Build a single source of the truth

 

Build a single source of truth

The problem with disconnected information

How are your teams doing? And what do you need to find that out? Do you have to go different places to get the idea of where different teams stand in terms of their progress? And then there’s yet another place where your global initiatives are tracked. And in addition to that, infrastructure projects live in a special overcomplicated excel spreadsheet? If that’s the case, you are missing an opportunity of making some important data-driven decisions. 

With data being distributed across so many different places and views and files, you may not be able to recognize a problem early enough or miss an opportunity to create more value. 

A common example of impaired visibility

Imagine, two teams that have some independent work but also some shared work items, may each progress well when you look for their overall progress. But because those two teams track their data in two different systems, the organization may not even notice that the shared features that the teams are working on are not progressing. And that may be because the teams do the work, but don’t manage dependencies all that well, so every time they encounter a delay with a dependency, instead of reconciling it with another team, they simply switch to some other item in their backlog. The problem is not only that you cannot see this but that the teams don’t really see and understand the impact either. So, having a single source of truth actually matters. 

There are two important things to make this work. 

Making all work visible

The organization has to make all their work visible. This is sometimes very hard to do with multiple different sources where the work is coming from. What might be tremendously helpful is consolidating all those sources of work into just one for each team: a team backlog that will serve as a single gateway into that team’s capacity. And of course, there may be other technical challenges here and there, like maintenance effort that may not have predefined, pre-estimated work items that could be matched against team’s capacity. But that work still has to be captured, maybe just in a whole bulk, with certain capacity allocated to it. And maybe some teams struggle with a lot of walk-up work that interferes even with short-term plans and might require a better discipline of both those who do the work, but also importantly, those who bring the work to the team. But no matter what, you have to account for all work.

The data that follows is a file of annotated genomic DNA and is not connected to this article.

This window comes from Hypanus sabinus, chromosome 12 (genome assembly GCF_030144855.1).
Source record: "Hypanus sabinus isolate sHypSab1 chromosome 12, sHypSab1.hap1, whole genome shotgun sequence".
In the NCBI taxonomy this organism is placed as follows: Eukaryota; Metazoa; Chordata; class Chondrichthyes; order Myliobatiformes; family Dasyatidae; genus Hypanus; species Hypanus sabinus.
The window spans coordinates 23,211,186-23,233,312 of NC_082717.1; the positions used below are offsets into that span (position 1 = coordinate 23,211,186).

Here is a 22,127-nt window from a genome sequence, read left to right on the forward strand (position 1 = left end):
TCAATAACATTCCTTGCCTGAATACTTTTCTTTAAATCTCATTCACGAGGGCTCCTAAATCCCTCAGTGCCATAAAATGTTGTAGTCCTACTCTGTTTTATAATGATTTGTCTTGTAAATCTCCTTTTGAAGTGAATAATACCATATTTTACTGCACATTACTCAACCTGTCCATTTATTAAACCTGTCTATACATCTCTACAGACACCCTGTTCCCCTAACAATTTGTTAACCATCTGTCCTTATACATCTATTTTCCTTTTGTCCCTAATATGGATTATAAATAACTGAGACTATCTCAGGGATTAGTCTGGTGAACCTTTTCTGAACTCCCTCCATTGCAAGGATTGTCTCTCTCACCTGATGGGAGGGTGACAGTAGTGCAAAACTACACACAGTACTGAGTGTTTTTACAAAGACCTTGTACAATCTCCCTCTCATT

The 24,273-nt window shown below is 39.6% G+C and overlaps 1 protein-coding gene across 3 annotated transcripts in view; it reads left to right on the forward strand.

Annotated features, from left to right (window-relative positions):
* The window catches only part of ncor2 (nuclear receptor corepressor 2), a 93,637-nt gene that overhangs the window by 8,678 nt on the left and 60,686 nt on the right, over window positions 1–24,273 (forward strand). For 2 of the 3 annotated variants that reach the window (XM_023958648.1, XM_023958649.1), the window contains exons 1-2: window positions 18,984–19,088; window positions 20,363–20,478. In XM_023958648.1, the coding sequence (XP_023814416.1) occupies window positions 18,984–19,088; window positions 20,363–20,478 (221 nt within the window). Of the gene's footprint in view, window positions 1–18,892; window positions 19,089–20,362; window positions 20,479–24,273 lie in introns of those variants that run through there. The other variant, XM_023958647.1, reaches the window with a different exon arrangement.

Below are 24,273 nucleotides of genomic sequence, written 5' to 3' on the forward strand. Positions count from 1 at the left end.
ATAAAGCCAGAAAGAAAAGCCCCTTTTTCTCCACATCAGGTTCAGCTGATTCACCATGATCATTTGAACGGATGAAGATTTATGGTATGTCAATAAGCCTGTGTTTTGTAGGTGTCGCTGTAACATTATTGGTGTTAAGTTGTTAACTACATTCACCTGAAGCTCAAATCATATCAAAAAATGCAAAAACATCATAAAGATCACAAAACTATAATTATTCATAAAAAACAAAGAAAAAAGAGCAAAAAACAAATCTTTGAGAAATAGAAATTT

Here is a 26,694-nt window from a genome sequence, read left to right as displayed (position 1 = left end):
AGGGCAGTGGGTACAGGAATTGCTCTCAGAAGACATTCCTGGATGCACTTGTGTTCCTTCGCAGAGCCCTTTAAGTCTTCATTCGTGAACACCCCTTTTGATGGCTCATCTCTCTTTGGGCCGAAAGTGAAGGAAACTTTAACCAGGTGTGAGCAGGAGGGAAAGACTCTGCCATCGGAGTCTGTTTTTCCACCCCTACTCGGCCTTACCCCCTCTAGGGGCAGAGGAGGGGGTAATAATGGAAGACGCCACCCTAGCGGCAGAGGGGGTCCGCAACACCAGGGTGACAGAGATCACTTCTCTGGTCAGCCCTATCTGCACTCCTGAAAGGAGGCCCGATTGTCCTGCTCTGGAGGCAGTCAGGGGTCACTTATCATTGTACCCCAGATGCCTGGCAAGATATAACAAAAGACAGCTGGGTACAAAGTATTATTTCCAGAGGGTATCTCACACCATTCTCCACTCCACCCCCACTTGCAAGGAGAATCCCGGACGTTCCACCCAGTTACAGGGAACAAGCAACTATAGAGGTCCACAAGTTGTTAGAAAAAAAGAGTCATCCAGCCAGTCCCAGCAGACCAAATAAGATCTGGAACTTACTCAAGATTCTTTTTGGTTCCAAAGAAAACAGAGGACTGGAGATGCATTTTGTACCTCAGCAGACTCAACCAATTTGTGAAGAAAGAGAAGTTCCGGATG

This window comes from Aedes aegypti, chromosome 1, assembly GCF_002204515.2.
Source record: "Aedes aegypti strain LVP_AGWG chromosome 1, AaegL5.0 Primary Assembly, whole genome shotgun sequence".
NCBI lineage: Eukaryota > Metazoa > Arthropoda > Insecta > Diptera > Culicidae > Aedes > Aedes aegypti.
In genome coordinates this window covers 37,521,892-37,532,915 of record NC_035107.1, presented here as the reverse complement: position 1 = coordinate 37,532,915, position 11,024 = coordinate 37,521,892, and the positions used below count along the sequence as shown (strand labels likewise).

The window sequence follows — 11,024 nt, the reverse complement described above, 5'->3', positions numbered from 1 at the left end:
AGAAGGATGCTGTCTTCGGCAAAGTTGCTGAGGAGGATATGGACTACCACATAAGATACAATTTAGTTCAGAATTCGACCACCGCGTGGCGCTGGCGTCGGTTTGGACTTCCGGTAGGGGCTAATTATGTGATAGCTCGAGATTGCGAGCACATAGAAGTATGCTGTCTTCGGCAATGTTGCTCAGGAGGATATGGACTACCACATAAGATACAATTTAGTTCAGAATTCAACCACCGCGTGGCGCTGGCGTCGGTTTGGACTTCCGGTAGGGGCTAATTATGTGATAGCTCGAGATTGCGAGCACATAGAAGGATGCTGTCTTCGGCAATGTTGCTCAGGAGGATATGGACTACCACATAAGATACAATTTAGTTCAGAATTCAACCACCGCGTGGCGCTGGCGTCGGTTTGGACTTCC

It’s about value, not work

Lastly, not all work is equally useful. And if you and your teams become overly focused on the work itself, you may not be able to deliver maximum value to the customer and to the business. It’s not enough to only measure and track effort. You need to also measure outcomes, perform experiments, gather customer feedback, course-correct where you see necessary, based on empirical evidence that you get.

Taking action

Identify areas where you have the least visibility. Plan your first step in acquiring a better view into those areas. In the meantime, think of making them a part of your integrated perspective. And if you don’t have that yet, that’s probably your next big.

 

Alex Yakyma

Alex Yakyma is the author of “Pursuing Enterprise Outcomes” and “The Rollout”. As a consultant, Alex is helping enterprises succeed with complex challenges. Throughout his career, he operated in multi-cultural, highly distributed environments. Alex has trained a large number of change agents and leaders whose key role is to help their organizations achieve higher effectiveness at pursuing business outcomes.

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